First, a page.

Friday, June 25, 2010
I LOVE my baby sling (It's a Moby Wrap), BUT it is very hot here just now, and I haven't been able to talk myself into being wrapped in all that excess fabric. So I've been looking for something more simple with less bulk.
Well, today I found a great baby sling pattern tutorial, and I'm thinking I'd like to make one of these simple slings for my new baby!
HANDMADE ADELAIDE BABY SLING
Doesn't that look easy? I'm getting excited about all the fabric combinations I can try out. Wouldn't this also make a fantastic baby shower gift? FUN!!!
Wednesday, June 23, 2010
2. Take time to be a real friend to your children.
3. Take time to read to your children. Remember what the poet wrote:"You may have tangible wealth untold; Caskets of jewels and coffers of gold. Richer than I you can never be— I had a mother who read to me. "
4. Take time to pray with your children.
5. Take time to have a meaningful weekly home evening. Make this one of your great family traditions.
6. Take time to be together at mealtimes as often as possible.
7. Take time daily to read the scriptures together as a family.
8. Take time to do things together as a family.
9. Take time to teach your children.
10. Take time to truly love your children. A mother’s unqualified love approaches Christlike love.
Ezra Taft Benson, To the Mothers in Zion, pamphlet, 1987
Saturday, June 19, 2010
At 10:19pm on Monday evening, our new baby GIRL swam into the world after a short and wonderful home birth. We're so glad she's here!!!
Thursday, June 10, 2010
I think there needs to be a balance between "Family Work", that everyone does together, and personal responsibility. And it IS a difficult groove to find!
In our family, we are currently in a place of transition, because we have had a wonderful system that works beautifully (the children do 85% of ALL the cleaning and cooking at my house), BUT our older Scholars now need less housework so they can have more study time. So we have been in process for the last month or so, of assigning stewardships to the biggest two kids, and reducing the number of chores they do for each meal. My oldest daughter now has the stewardship of cooking dinner every weeknight (except mutual night), and my eldest son takes care of ALL the yardwork in the front and back yard.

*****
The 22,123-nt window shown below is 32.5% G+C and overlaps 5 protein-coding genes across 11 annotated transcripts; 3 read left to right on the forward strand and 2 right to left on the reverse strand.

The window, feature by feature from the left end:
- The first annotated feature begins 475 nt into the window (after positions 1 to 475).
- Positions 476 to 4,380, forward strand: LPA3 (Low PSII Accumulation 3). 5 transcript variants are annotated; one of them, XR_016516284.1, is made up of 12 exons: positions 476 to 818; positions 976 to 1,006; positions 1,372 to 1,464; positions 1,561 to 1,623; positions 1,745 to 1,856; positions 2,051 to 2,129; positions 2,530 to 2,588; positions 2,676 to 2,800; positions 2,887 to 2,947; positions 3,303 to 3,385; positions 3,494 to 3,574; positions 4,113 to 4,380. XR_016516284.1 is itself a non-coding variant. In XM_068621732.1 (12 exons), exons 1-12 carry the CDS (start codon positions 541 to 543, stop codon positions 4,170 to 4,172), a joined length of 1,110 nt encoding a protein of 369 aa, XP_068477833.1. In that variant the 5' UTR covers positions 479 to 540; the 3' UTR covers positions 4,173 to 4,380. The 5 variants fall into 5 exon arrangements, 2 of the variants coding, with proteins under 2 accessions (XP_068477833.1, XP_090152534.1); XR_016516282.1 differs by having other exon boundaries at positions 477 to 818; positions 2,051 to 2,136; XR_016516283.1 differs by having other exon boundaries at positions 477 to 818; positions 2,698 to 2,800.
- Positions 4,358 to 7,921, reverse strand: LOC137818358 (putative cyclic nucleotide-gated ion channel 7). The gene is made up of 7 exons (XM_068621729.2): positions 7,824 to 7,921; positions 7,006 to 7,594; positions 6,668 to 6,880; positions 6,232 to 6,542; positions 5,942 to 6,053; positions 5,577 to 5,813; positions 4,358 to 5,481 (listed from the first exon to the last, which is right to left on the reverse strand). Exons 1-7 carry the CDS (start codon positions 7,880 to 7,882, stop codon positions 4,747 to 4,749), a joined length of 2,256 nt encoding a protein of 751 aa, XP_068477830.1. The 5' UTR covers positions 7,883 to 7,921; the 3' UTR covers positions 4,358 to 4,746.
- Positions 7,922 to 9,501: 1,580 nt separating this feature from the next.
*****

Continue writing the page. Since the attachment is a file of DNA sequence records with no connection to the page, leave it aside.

|Southwest Stuffed Braided Bread dinner made by Morganne|
As for cooking, when my children get to the age of nine or so, I start adding them into the cooking rotation on lunches. (easy meal!) In all but one case (I have a 13 year old chef-son) my girls have progressed faster in the cooking arena than the boys. They start asking to bake treats, and I let them. Yes, we've had some FUNNY experiences when kids didn't have their fractions down yet, (11 cups of sugar in cookies once! O_o Still not sure how that one happened! LOL!) but my philosophy has become "Failure is the greatest teacher!" Over time, I add them to the rotation of cooking breakfast, and lastly to dinner. I really try to observe them closely, so that they don't get overwhelmed. Just because they CAN make dinner well, doesn't mean they can handle it more than once or twice a week. But my sixteen year old daughter is now a pro at it-- she can AND she likes to make and plan dinner every night!
I get kids started cooking by giving them a 3 ring binder to copy down recipes in to when they learn how to cook a certain dish. Over time, after they've got a good grasp on most cooking and baking basics, they start adding recipes they want to try, or have created themselves. It's so fun to see their accomplishments grow as their cook books grow! It's a great indicator of what they know, and what else they need to learn.
For me, I HIGHLY value teaching practical skills-- second only to spiritual training, of course! Academics come, and I have personally seen academic gaps get filled pretty quickly. But life skills and homemaking skills follow the "law of the harvest" very closely. If my kids don't learn how to care for themselves and a household before they leave my home, then I feel I have not done enough.
Tuesday, June 8, 2010
For our family, cereal is a real luxury. It's expensive, and with a family our size, we go through four to five boxes and a gallon of milk per meal! *ouch* As a result, we rarely buy or serve it at our house. (Though I do appreciate having it when we need something quick!)